In addition to the stories, the book has an introduction by TV’s Wonder Woman, Lynda Carter, a cover by Perez, and an avalanche of pin-up pages by the likes of Adam Hughes, Nicola Scott, Ivan Reis, Greg Horn, Francis Manpul and many more. Some of these are just okay, but many of them are great. It’s a solid issue, and a fitting anniversary for comics’ first female.
Two more Blackest Night entries this week, both written by the awesome Greg Rucka. Let’s get right into ‘em.
The Question #37: The last of the eight “back from the dead” titles once belonged to Charles Victor Szasz, a.k.a. Vic Sage, a.k.a. the faceless vigilante called The Question. In 52, Vic died and passed his mask on to former Gotham City Police Officer Renee Montoya. Montoya, the new Question, is with Vic’s old friend Professor Rodor when Lady Shiva arrives. The greatest martial artist in the world is out to test her mettle against the new Question, but with the dead rising, the old Question is seeking out his old companions.
Rucka co-writes this issue with Dennis O’Neil, writer of the original Question series. As Rucka himself has pretty much shepherded Renee’s adventures, it’s safe to say that no one in comics is more qualified to write this issue than these two guys. The bit with Shiva feels a little superfluous, but the interaction between Renee and Vic is wonderful. Although she’s interacted with them, the Question (neither of them) has ever really been a traditional “superhero” like most of the DC Universe, so making them fit in a story of this nature is an impressive feat. Denys Cowan and Bill Sienkiewicz on the artwork give the book a rather disjointed, confused feeling that’s very appropriate for these characters. This wasn’t my favorite of the “back from the dead” books, but it was a good way to bring these characters into the event.
Blackest Night: Wonder Woman #3: This book is by Rucka and the fantastic Nicola Scott, and takes place shortly after Blackest Night #6. Wonder Woman was in the clutches of the Black Lanterns, but when Carol Ferris’s Star Sapphire ring was duplicated, it chose Diana as its deputy. This issue shows Diana’s first few minutes as a Star Sapphire, and how wielding that power is going to force her into combat with a friend.
I have the same issue with this issue as I did with the last one. It’s technically very good. Rucka knows this character very well and does a great job of showing how she’s dealing with her sudden influx of power. Plus, Nicola Scott’s artwork is magnificent as ever. She’s one of the finest artists working at DC today, and I love her interpretation of Diana, the other Lanterns, the undead monstrosities that are attacking and everything else. And how ’bout that spiffy Greg Horn cover? Just a great cover.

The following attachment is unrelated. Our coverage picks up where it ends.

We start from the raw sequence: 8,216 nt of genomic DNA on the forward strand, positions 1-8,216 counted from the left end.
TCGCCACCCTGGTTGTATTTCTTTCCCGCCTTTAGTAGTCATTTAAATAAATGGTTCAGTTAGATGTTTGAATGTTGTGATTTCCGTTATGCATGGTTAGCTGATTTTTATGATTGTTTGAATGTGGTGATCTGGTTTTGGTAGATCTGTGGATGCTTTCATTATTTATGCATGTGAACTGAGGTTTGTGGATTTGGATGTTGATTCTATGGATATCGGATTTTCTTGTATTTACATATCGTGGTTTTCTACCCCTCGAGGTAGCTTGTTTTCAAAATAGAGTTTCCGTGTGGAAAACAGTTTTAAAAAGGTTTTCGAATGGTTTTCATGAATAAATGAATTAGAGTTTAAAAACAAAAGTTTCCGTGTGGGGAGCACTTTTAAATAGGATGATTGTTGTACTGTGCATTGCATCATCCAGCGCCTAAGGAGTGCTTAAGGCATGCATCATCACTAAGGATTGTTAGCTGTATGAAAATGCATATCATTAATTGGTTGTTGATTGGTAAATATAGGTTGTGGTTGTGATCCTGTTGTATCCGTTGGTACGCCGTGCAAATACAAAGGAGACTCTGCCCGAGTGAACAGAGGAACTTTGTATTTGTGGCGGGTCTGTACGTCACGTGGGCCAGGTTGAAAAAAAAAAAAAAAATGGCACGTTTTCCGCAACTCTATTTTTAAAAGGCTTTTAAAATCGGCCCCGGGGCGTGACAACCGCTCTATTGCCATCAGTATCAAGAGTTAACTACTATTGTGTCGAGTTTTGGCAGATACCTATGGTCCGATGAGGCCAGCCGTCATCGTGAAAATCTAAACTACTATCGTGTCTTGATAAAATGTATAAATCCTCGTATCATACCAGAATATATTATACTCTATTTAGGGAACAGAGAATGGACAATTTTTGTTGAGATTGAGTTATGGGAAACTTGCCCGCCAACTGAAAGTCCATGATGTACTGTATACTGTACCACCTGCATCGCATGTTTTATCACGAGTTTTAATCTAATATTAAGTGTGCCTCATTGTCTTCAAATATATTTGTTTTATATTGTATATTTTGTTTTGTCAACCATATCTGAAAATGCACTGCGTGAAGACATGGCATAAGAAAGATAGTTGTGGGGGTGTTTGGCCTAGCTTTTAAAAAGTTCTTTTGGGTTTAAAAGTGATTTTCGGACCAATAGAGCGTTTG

The problem is that the three issues of Blackest Night: Wonder Woman together don’t really make for a cohesive storyline. The Superman, Batman and Titans miniseries all told their own story — related to the main crossover, but pretty much self-contained. The Wonder Woman issues don’t really tell one story, but rather fill in the blanks between pages of the main storyline. I guess it’s personal taste. If that’s what a story is going to do, I don’t know if it merits a spin-off. It wouldn’t bother me if these were actual issues of the Wonder Woman title, but a miniseries should stand on its own.
It’s not bad. It’s just not independent enough for my tastes.
Tags: Atom, Bat Lash, Blackest Night, comics, Dan Didio, Deadman, Deathstroke, Derec Donovan, Doctor Light, Ed Benes, Eddy Barrows, Eduardo Pansica, Fernando Pasarin, Gail Simone, Geoff Johns, Green Lantern, Greg Rucka, Ivan Reis, J.T. Krul, James Robinson, Jerry Ordway, Jim Calafiore, Joe Bennett, John Ostrander, Jonah Hex, Justice League, Justice Society, Mark Bagley, Mera, Nicola Scott, Outsiders, Patrick Gleason, Peter Tomasi, Ravager, Red Lanterns, Renato Arlem, reviews, Scalphunter, Secret Six, Suicide Squad, Super-Chief, Teen Titans, The Ray, Weird Western Tales, Wonder Woman
Okay, so over the holidays I fell behind on my Blackest Night reviews. I’m sorry. I’m so… so sorry. Please forgive me.
Okay, now that that’s done, let’s talk about some comics! First, as promised, let me link you to my Comixtreme.com review of Superman/Batman #67. (I’m not going to duplicate full reviews from there over here, but I will point you in that direction.) Then, I’ll go through the rest of the tie-ins to the event of the year in the order in which they came out. There’s a lot of ‘em here, so let’s get started!
Outsiders #25: Terra confronts her brother, begging him for help. She begs him to kill her, ending her existence as a Black Lantern… but is she being genuine, or is this just another example of Black Lanterns pulling the emotional strings of the living? Katana, meanwhile, faces her late husband, while Creeper does the surprise team-up thing with captive Killer Croc. As I’ve come to expect, Tomasi does a really good job nailing the emotions of each character. He sells us on each of them, working in great stuff for the Outsiders who are forced to face a dead love one, and having fun with those who don’t. Halo gets some very nice moments in this issue, and the Creeper/Croc team-up is a blast. I almost wish Croc was joining the cast of the book. We also get a feel for how the original members are somewhat divorced from the “newcomers” (namely Creeper and Owlman). The dynamic is interesting. Fernando Pasarin and Derec Donovan are the artists this month, and while both of them are good artists, their styles are really quite different. If you’re going to shift artists in one story, you need to get two artists whose styles mesh, and that’s not the case here. I’m sorry to see Tomasi leaving this book, but he had a good run.